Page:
Maybe I’m stuck in the past but I don’t think link builders give enough attention to back link analysis. The process of understanding who links to who is, in my eyes, an unavoidable step in the process of building the type of links that lead to more search traffic.
Lots of people have been talking about this in the world of PR and Social media, but not in search, which is a shame as I would have thought the industry should be thinking about these ideas.
I’m a big believer that there’s a fine line between Link Building and SEO and I’d go as far as saying as ‘online earned media’ is probably a better description of what most link builders get up to rather than building links. Read on
I think that an interest in words, punctuation and grammar can really help an SEO when thinking of keyword synonyms, acronyms, misspellings and such. It’s the same eye for detail which can help you to use those keywords and phrases naturally and correctly within copy.
Working in search, it’s sometimes too easy to forget that content is for readers. We spend so much time trying to manipulate search results with highly targeted content, sometimes we risk sacrificing quality for exposure. When creating a website, the written word is the most popular way of communicating, and making it clear, concise and sensical should be paramount.
The Matt Cutts video admits that despite the correlation between good spelling and grammar and high page rank, they are not currently being used as “direct signals”. It will probably be quite tricky to give a website score based on its spelling and grammar, but he has indicated that it is something he would support. Google have admitted that they use testers to manually score sites’ quality, asking questions like “Would you trust this site with your credit card?”, so it is possible that a site can be penalised for poor grammar.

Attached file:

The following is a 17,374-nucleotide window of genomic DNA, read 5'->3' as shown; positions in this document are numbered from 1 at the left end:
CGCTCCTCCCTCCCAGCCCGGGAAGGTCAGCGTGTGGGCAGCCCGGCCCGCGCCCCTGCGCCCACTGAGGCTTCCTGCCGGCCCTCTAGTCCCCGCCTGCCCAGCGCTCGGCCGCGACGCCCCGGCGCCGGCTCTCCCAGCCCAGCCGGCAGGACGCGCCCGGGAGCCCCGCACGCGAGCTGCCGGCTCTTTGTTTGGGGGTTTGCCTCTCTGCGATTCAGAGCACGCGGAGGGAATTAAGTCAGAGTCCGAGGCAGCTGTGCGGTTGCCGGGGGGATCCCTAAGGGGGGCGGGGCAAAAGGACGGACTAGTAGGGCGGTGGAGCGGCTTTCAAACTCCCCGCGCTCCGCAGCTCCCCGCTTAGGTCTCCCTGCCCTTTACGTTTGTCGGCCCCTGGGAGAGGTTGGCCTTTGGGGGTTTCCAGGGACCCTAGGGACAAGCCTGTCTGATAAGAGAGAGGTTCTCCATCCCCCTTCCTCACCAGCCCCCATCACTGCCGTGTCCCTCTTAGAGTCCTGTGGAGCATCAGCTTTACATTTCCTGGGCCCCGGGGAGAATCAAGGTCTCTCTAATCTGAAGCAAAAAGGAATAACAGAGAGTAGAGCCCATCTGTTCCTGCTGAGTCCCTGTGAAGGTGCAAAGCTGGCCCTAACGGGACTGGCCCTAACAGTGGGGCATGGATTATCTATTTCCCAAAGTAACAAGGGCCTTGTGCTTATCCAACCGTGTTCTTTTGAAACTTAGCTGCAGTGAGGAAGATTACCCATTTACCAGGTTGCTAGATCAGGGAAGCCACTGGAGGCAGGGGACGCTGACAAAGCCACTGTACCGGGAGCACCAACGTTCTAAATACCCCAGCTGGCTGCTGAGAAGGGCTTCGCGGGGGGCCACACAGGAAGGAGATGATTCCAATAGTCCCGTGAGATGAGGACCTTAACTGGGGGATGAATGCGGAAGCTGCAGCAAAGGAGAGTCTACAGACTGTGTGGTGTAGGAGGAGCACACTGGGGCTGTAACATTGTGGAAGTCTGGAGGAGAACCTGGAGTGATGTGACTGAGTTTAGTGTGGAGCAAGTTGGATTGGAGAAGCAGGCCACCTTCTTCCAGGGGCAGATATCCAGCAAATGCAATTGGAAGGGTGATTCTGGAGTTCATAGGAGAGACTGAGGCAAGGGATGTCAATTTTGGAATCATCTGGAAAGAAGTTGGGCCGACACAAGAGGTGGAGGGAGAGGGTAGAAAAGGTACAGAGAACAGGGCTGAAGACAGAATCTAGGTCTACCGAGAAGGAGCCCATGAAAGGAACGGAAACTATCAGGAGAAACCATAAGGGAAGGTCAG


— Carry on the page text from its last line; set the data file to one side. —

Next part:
In this screencast Kelvin is talking about Link anchor text and the impact it has on search engine rankings. This was previously for premium subscribers and was part of a series covering the VAVA principles so please disregard any mention of other videos.
In this screencast Kelvin’s talking you through getting links on external high quality authoritative websites through guest writing or guest posting and the best way to find websites or blogs to post to.
For anybody who runs a website, launching a new site can be a nerve-wracking time. A smooth transition between sites requires careful attention to many details, including ensuring that potential customers aren’t greeted with error pages during the transitional period and that SEO rankings and credentials are maintained for the new site. This blog post details some best practices for site migration.
The first thing to remember when launching a new site is to not delete the old one! Tweak the new site on development servers (blocking the search engine spiders) and only replace the original site once you are confident about the new version.
If you are not in control of the old site, or want to create a version on your computer for safety, then you can use website copying programmes such as HTTrack. This will create an offline version of the site which should work just like the real thing.
Alternatively you could use programmes like Xenu, which provides a report of all URLs and URIs. This is information worth keeping a copy of, to ensure that these resources are not lost when the new site launches.